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MMI and diversity

Of all outcome variables, the community size of origin, income levels, and self-declared aboriginal status were the most obviously reflective of underrepresentation in Canada. Because the overall number of applicants with self-declared aboriginal status was low in the cohort sampled for this analysis, we did not consider this variable. In moving from the 30% GPA:70% MMI weighted formula to a 100% GPA or 100% MMI weighting, there was a 46% and 16% change, respectively, in the students who would hypothetically have received offers of admission. The change in the diversity outcomes of the hypothetical accepted student pools, however, was virtually indistinguishable, as illustrated in Figures 1 and 2.

Figure 1

Figure 1

Figure 2

Figure 2

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In this study, on the basis of data for over 5,000 applicants to six medical schools collected during two years, we examined the relationship between GPA, MCAT scores, and MMI scores with respect to diversity variables including age, gender, income, community size, and aboriginal status. It should be noted that the MMI is an assessment process rather than a tool, and, as such, any MMI has the potential to be biased or discriminatory, just as any test can be biased or discriminatory depending on the questions. It is, therefore, essential that admissions committees maintain vigilance and vet their stations, among other actions, to minimize such risk. That said, in the manner in which we executed the MMI in our Canadian medical schools, it appears for the most part that MMI scores did not consistently correlate with gender, size of community of origin, or income level.

Female gender has been found to correlate with better communication skills in other settings.17 We did not find this correlation with MMI, however—an outcome consistent with previously reported results.13 Similarly, we did not find any correlation between gender and either GPA or MCAT in our study.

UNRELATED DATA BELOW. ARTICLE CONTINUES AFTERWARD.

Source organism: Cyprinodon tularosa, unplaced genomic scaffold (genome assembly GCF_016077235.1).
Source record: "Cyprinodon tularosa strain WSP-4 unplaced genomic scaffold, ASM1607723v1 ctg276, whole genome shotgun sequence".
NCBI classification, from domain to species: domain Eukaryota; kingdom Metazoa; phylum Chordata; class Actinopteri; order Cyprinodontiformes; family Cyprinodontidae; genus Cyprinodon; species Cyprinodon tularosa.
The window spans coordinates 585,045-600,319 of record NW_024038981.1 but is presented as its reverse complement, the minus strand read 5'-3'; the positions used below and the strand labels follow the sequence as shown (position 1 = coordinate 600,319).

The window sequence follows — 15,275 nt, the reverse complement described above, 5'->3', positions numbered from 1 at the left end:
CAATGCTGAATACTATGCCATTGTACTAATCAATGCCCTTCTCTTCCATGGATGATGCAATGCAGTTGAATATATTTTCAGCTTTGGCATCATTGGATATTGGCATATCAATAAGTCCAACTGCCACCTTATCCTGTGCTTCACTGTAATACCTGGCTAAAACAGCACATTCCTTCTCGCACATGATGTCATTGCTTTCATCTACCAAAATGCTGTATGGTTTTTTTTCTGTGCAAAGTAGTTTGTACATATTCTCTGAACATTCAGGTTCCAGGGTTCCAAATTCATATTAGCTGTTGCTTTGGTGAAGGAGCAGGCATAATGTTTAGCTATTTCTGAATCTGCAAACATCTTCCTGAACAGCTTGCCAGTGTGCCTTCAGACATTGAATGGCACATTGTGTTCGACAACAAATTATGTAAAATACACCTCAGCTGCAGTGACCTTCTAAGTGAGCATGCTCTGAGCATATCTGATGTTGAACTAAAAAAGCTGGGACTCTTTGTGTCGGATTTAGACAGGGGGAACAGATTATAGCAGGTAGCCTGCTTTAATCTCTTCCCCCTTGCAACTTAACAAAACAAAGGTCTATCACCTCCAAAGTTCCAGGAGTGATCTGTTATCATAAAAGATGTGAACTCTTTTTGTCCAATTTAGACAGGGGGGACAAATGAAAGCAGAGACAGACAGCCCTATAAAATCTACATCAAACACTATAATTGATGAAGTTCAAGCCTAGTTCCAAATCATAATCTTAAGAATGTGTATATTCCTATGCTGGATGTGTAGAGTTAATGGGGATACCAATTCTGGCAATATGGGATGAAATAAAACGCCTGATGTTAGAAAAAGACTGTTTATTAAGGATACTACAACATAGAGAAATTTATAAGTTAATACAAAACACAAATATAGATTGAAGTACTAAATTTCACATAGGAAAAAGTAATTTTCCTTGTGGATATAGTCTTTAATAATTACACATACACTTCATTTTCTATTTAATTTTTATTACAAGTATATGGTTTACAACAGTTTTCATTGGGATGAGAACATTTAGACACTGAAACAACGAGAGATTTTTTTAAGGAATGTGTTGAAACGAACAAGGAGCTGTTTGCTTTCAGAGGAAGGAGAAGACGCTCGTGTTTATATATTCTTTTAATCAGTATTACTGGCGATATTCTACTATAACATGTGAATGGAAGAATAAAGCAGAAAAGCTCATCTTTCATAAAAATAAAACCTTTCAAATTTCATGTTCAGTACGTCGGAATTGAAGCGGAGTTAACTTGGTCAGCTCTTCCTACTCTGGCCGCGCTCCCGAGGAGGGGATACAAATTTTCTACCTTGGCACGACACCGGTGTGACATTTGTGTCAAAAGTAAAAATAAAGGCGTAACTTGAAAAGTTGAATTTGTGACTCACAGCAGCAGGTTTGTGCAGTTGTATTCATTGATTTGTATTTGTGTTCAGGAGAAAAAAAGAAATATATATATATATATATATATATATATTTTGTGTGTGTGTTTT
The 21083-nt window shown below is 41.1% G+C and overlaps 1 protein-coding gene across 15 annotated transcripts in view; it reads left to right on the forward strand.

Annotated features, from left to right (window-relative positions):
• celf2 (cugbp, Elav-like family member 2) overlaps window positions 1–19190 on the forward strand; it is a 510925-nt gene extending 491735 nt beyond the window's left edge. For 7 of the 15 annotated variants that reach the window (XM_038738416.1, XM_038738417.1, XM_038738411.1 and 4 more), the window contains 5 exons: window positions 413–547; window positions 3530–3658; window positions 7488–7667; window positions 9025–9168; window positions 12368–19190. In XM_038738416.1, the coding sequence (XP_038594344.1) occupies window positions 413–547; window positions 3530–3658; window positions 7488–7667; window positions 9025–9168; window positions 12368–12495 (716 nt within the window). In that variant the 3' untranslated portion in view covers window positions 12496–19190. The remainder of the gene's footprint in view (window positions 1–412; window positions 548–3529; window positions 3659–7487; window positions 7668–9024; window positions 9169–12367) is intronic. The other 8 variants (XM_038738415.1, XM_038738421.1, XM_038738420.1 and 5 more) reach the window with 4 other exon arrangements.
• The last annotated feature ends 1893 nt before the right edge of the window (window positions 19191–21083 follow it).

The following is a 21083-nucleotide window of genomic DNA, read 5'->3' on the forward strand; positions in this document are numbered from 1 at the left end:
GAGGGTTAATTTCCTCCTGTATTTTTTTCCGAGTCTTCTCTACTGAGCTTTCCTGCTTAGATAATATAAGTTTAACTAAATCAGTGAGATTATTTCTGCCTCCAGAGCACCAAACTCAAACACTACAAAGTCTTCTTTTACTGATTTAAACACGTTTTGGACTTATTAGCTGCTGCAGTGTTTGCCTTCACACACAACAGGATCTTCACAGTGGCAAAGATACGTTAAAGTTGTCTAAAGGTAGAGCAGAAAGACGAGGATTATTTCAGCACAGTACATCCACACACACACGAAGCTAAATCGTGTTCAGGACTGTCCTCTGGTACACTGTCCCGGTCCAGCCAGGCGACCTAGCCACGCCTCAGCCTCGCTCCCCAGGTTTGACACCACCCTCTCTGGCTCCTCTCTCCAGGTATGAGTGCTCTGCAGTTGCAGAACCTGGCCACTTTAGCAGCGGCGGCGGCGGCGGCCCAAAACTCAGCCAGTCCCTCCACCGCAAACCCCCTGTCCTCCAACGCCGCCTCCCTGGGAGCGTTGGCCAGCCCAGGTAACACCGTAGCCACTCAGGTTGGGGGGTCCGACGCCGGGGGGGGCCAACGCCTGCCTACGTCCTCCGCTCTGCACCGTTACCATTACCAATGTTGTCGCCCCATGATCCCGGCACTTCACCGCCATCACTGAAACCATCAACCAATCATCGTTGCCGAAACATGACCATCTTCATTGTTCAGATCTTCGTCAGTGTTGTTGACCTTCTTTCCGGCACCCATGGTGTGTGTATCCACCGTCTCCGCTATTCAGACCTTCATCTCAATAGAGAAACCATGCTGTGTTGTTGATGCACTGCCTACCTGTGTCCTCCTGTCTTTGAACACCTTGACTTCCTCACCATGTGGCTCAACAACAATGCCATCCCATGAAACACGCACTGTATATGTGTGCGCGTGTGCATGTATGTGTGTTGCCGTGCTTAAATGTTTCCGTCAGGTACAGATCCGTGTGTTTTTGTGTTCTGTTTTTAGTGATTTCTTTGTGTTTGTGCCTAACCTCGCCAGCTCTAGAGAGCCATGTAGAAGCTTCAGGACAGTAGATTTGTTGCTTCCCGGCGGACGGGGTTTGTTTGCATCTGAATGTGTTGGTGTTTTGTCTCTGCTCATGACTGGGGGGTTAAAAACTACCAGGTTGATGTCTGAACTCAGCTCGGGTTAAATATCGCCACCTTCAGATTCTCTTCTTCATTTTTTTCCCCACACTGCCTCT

Community of origin may be of interest for schools with a mandate to favor local applicants, or rural applicants in the case of medical schools with distributed campuses in rural areas. Our results showed no difference in MMI scores based on region of origin. However, there were small correlations indicating that lower GPA and lower MCAT scores tended to be seen in applicants from smaller communities.

In terms of access to medical school for the underprivileged, applicants' income level is of interest for most institutions. Our results again showed no difference in MMI scores based on income level. However, lower MCAT and lower GPA tended to be seen in applicants whose high school residence postal codes were associated with lower income levels.

We found a small, positive correlation between age and MMI scores, inverse to the correlation found between age and GPA and MCAT scores. We also found that GPA, MCAT scores, and performance on the MMI were lower in those with self-declared aboriginal status. The relationship between older age and higher MMI score may not be surprising because the MMI requires applicants to demonstrate judgment in numerous situations, and older applicants may thus have an advantage. The fact that younger applicants had higher GPA and MCAT scores may be an artifact of the application process whereby applicants will begin applying at their earliest opportunity. Those with the highest GPA and MCAT scores are likely to be accepted first and will, therefore, leave the applicant pool.

Correlations with self-declared aboriginal status are the most challenging to interpret, for a variety of reasons. National and intramural definitions of “aboriginal” are variable, even within defined Canadian constitutional parameters. It is tempting, on the basis of the relatively small sample of self-declared aboriginal applicants in our sample, to discount these results. However, small sample sizes should lessen, not increase, the likelihood of a statistically significant finding. On the other hand, diversity programs include recruitment and facilitative admissions processes; both attract candidates with generally lower admissions test scores, artificially strengthening the negative correlations.

A prior experimental study18 showed no difference in MMI scores regardless of the aboriginal or nonaboriginal identity of applicant and/or rater. We would require further data accumulation over many years to overcome the sample size limitation, but, until then, caution should be used in interpreting our results. Although no definitive conclusions can be drawn, admissions committees using the MMI (just as with any other interview process) should at the very least exercise abundant vetting of MMI stations with an eye toward aboriginal cultural acceptability.